Rub's Backcountry Smokehouse
Best bet: Smoked potato chips
The lowdown: I remember Jared Leonard as a pup in the barbecue business. It was 2010, and his first restaurant was housed in a no-fuss space in Rogers Park. The food was rough around the edges, but the man never lacked eagerness. The good news is he's survived through the turbulence of a new restaurant owner to have grown, both as a pitmaster and a businessman. He's now moved around the corner into an attractive space, where state flags from barbecue meccas hang and Leonard offers a regional-agnostic style of 'cue from across the country. His newest toy is a 12-foot wide, 8,000-pound Bewley smoker that resembles a storage container, and burns only oak and hickory — no gas or electric-assist. In my two visits, I found all the meats uniformly moist, even with knacky smoked chicken. The crimson smoke ring on the brisket runs deep and achieves such tenderness that the beef fibers look like honeycomb. Leonard also serves the Texan favorite Mikeska-brand sausage, and the excellent jalapeno pork links is a style I rarely see in Chicago. But the revelation here is the smoked potato chips. This is a dangerous product. Sure, they're Kettle-brand chips, but they are smoked with cherry wood — be sure to inhale first, then dip into Rub's Carolina Gold mustard sauce.
Where, when: 6954 N. Western Ave., 773-675-1410. Lunch and dinner Tuesday-Sunday.
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950 West Wrightwood Avenue, Chicago, IL 60614, USA
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Milt's BBQ for the Perplexed
Best bet: Half chicken
The lowdown: Milt's is not your typical restaurant; for one thing, Milt's donates all its profits to community groups (picking a different charity each month), from battered-women support groups to food pantries. Nor is Milt's your typical barbecue specialist; Milt's is certified kosher, which means no pork ribs or pulled pork, but Milt's compensates with massive, meaty beef ribs, a smoky brisket sandwich and a smoky, moist, tender chicken that's the star of the 'cue lineup, though the restaurant sells a lot of Milt Burgers too. The meat is so aggressively smoked that dryness is an occasional problem, but that's where the sauces help out. The cozy dining room, which features a full-service bar, pulls in a multigenerational family crowd.
Where, when: 3411 N. Broadway, 773-661-6384. Lunch and dinner Sunday-Friday.
Best bet: Pork ribs
The lowdown: Piggyback chef Jason Kurosaki knows he has a slightly uphill battle with his style of barbecue. "We dry-rub everything," he says. "Pork shoulder, ribs, chicken. It's the style I grew up eating, and I think if I make it delicious, people will like it." The Arkansas-born chef compromises ever-so-slightly with a light barbecue-sauce glaze on top of the pork ribs ("nothing too sticky," he says), and there's no shortage of sauces (the Zesty sauce, tomato-based and tangy from apple-cider vinegar, is the one you want). The dining room has wood planking throughout, a chalkboard listing the various craft beers available and plenty of TVs.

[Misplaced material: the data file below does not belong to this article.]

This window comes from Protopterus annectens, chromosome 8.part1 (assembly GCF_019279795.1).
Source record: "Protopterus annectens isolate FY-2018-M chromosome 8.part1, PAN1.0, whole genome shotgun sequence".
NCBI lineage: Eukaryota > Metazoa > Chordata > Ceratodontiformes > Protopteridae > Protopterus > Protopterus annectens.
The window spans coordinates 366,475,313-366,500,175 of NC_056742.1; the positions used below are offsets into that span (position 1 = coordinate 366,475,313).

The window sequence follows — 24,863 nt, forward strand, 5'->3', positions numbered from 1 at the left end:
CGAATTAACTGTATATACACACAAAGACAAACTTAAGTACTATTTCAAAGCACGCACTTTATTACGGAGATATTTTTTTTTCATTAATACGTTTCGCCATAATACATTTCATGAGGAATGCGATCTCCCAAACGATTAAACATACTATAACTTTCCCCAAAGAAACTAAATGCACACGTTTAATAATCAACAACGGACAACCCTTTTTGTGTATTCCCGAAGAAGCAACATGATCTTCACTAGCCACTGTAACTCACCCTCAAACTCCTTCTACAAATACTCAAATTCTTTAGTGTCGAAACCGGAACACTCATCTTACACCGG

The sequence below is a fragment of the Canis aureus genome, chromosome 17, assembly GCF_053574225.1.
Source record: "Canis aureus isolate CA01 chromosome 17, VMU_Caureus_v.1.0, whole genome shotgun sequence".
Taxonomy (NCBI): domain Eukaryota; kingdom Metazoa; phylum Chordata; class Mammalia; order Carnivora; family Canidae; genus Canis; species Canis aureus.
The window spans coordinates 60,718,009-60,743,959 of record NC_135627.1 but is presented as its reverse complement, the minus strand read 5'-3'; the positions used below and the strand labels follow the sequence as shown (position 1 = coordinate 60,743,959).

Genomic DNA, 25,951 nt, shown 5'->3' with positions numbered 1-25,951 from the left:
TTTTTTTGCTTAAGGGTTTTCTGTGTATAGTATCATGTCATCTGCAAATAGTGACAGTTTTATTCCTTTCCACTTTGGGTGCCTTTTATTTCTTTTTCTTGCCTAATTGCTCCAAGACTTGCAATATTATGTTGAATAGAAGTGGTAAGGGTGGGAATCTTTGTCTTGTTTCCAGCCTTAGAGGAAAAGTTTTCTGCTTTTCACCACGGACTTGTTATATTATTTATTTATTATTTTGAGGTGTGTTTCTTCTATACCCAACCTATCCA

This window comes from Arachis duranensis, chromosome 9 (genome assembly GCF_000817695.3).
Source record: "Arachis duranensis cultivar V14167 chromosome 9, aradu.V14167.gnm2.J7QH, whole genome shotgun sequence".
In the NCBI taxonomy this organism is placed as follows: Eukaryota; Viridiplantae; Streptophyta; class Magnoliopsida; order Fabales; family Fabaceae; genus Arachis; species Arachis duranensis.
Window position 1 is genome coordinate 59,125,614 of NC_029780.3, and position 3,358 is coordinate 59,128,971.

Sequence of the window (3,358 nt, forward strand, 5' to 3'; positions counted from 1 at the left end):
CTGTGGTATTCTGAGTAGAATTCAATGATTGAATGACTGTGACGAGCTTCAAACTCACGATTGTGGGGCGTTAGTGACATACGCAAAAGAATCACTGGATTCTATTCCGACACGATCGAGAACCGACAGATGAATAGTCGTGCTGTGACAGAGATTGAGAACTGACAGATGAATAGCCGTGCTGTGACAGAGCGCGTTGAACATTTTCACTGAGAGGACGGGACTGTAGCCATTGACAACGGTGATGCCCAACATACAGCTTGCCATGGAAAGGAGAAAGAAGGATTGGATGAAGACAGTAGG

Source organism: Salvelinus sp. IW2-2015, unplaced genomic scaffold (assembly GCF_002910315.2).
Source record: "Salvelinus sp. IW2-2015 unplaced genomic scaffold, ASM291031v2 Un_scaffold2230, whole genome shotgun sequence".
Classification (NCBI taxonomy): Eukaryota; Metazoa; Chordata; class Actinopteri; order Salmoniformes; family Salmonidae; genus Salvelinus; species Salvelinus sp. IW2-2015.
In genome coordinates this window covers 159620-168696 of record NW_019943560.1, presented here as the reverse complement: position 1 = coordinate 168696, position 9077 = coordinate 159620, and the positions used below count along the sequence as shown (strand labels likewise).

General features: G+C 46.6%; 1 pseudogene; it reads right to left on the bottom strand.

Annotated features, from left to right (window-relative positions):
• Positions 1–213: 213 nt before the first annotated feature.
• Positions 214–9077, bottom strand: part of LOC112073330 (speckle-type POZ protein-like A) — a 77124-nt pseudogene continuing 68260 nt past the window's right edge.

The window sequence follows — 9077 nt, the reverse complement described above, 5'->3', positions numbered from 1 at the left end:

Where, when: 410 Circle Ave., Forest Park, 708-669-9744. Lunch and dinner Monday-Sunday.
Best bet: Brisket sandwich
The lowdown: Perhaps it was barbecue fatigue. But by the time I reached Big Bricks, the North Center barbecue spot from the Bricks pizzeria folks, I found difficulty differentiating the pulled pork, ribs and hot links here from the other 10 places. But then came the beef brisket sandwich, smoked for 18 hours in their Oyler pit (a Ferris wheel-style rotisserie). I was reinvigorated. The fat-streaked brisket (applewood- and oak-smoked) bore that desirable smoke ring and resembled thick slabs of bacon. The eggy brioche was cushion soft and toasted 30 seconds beyond golden — my ideal. The clincher, though, was the accompanying cup of French dip-style jus, amplifying the existing beefy flavors twofold. Jus with brisket? Heresy if you're a barbecue snob, but for 99 percent of us, it's a winning idea.
Where, when: 3832 N. Lincoln Ave., 773-525-5022. Dinner Monday-Thursday, lunch and dinner Friday-Sunday.
Best bet: Smoked chicken
The lowdown: PorkChop, along Randolph Street's restaurant row, opts for a different aesthetic vibe from similar joints across town. It's barbecue through the prism of woodland chic: Taxidermied animal heads, a forest mural, a curtain made of lumberjack saws and a chandelier — why, of course — made from Mason jars. This place doesn't advertise itself as strictly barbecue (there are fried chicken, seared catfish and other Southern approximations), though smoked meats receive prominent real estate on the menu. For me, it was hard to discern any evidence of smoking, mostly because the Kansas City-style sauce was so heavily spiced — it's the first time I've eaten ribs with my nose running. There was a lot of give to the ribs, so fans of Twin Anchors' "fall off the bone" ribs will find this agreeable. The barbecued chicken was the most successful offering, coated in a sweet tomatoey sauce as dark as Oaxacan mole and requiring only the tines of your fork to cut through.
Where, when: 941 W. Randolph St., 312-733-9333. Lunch and dinner Monday-Sunday.